• Decay phase (day 5-7): The exanthema and angina tonsillaris, which have meanwhile flaked and itched, subside with lytic temperature reduction. Scaling: ragged (corneolytic - as after sunburn - scales can be peeled off the skin as a fine translucent film) flaking of the skin on the auricles, face, trunk and extremities. Coarse lamellar desquamation of palmae and plantae.
  • After 2-3 months telogenic effluvium, possible formation of transverse furrows of the nails(Beau-Reilsche-cross furrows) of the nails.

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Leukocytosis: 15.000-40.000 leukocytes/μl, later eosinophilia 5-10%.

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Clinical, pathogen detection, antistreptolysin titre (AST) increase (at the earliest 8-14 days after a fresh infection, baseline and control values), Dick test, eradication phenomenon.

Differential diagnosis
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Fulminant courses, see below toxic scarlet fever, septic scarlet fever. Otitis, sinusitis, myocarditis, glomerulonephritis, polyarthritis.

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  • Penicillin: Penicillin V (e.g. isocillin) 3 times/day 0,4-1,2 million IU p.o. (infants: 0.2-0.6 million IU/day) over at least 10 days. If reliable intake is not guaranteed, benzathine-penicillin (e.g. tardocillin) once 0.6 million IU or 1.2 million IU i.m. In case of severe course or complications Penicillin G (e.g. Penicillin Grünenthal) 10-20 million IU/day i.v.
  • For penicillin allergy: erythromycin (e.g. erythrocin) 3 times/day 500 mg p.o. (children 40 mg/kg bw/day) or clindamycin (e.g. sobelin) 4 times/day 150-450 mg p.o. Alternatively cephalosporins like cefadroxil (e.g. cedrox) 1 time / day 2 g or cefuroxime (e.g. Elobact) 2 times/day 250 mg p.o. for at least 10 days.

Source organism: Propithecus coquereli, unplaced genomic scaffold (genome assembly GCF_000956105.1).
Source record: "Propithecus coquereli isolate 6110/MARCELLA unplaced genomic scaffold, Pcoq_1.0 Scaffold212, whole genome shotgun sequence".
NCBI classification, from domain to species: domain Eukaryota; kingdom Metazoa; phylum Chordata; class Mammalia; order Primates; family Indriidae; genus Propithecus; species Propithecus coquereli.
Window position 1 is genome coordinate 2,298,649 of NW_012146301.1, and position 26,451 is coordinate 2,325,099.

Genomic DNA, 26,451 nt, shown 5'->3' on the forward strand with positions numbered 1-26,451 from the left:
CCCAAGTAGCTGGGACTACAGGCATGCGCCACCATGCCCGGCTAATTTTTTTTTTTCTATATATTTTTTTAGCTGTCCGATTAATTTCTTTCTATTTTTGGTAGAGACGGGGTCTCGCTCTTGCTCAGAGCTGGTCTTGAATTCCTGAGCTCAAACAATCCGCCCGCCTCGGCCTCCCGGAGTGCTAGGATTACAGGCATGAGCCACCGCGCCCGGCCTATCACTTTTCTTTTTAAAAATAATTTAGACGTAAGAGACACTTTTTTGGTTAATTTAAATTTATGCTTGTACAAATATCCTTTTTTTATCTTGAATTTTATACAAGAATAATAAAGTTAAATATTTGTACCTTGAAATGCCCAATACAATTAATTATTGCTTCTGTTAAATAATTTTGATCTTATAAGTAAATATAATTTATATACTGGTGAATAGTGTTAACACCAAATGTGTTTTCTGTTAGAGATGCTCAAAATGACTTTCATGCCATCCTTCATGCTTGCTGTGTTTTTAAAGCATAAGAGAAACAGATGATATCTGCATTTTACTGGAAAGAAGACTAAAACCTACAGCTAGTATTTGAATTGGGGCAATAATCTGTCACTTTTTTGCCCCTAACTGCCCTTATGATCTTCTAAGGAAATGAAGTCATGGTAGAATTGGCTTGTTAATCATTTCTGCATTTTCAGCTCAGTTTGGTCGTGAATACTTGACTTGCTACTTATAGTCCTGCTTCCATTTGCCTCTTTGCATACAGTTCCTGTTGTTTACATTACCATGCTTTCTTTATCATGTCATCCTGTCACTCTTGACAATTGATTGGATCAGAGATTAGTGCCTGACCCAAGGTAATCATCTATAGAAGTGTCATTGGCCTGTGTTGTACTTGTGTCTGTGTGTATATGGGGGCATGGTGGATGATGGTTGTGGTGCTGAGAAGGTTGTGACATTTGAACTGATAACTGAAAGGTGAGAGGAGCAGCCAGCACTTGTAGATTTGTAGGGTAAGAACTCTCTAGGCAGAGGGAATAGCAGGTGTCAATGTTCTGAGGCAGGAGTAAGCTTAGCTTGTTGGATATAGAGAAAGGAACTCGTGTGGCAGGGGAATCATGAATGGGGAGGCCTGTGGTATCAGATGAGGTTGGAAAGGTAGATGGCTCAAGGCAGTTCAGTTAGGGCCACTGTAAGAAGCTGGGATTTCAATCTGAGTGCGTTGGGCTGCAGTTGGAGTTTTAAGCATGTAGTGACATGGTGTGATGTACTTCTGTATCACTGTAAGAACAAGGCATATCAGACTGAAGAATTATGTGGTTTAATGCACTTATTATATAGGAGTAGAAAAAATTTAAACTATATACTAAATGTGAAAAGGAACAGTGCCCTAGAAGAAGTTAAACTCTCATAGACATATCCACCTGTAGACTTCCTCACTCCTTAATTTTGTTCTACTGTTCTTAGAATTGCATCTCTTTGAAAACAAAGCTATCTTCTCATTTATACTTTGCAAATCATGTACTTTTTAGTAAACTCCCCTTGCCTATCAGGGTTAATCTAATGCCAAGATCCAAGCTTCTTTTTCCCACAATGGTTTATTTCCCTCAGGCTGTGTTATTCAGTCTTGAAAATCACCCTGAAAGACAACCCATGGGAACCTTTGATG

Notice! Co-treatment of other children living in the household is recommended due to possible serious complications (endocarditis, glomerulonephritis, minor chorea, rheumatic fever)!

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Good with early therapy. Letality < 0.5%. Formation of antitoxic antibodies against the specific erythrotoxin in the course of scarlet fever. Also formation of specific antibacterial antibodies.
  • In the presence of a type-specific antibacterial immunity: No clinical disease after streptococcal contact, independent of the presence of antitoxic antibodies.
  • In the absence of type-specific antibacterial immunity and the presence of antitoxic antibodies: Streptococcal pharyngotonsillitis following contact with streptococci.
  • In the absence of the typical specific antibacterial immunity and antitoxic antibodies: angina, streptococcal angina and scarlet fever after streptococcal contact.

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  1. Hedrick J (2003) Acute bacterial skin infections in pediatric medicine: current issues in presentation and treatment. Paediatr Drugs 5(Suppl 1): 35-46Mun
    SJ et al (2019) Staphylococcal scarlet fever associated with staphylococcal enterotoxin M in anelderly
    patient. Int J Infect Dis 85:7-9.
  2. Sydenham T (1676) Observationes medicae circa morborum acutorum historiam et curationem. Londini, G. Kettilby, p. 387


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Last updated on: 01.03.2021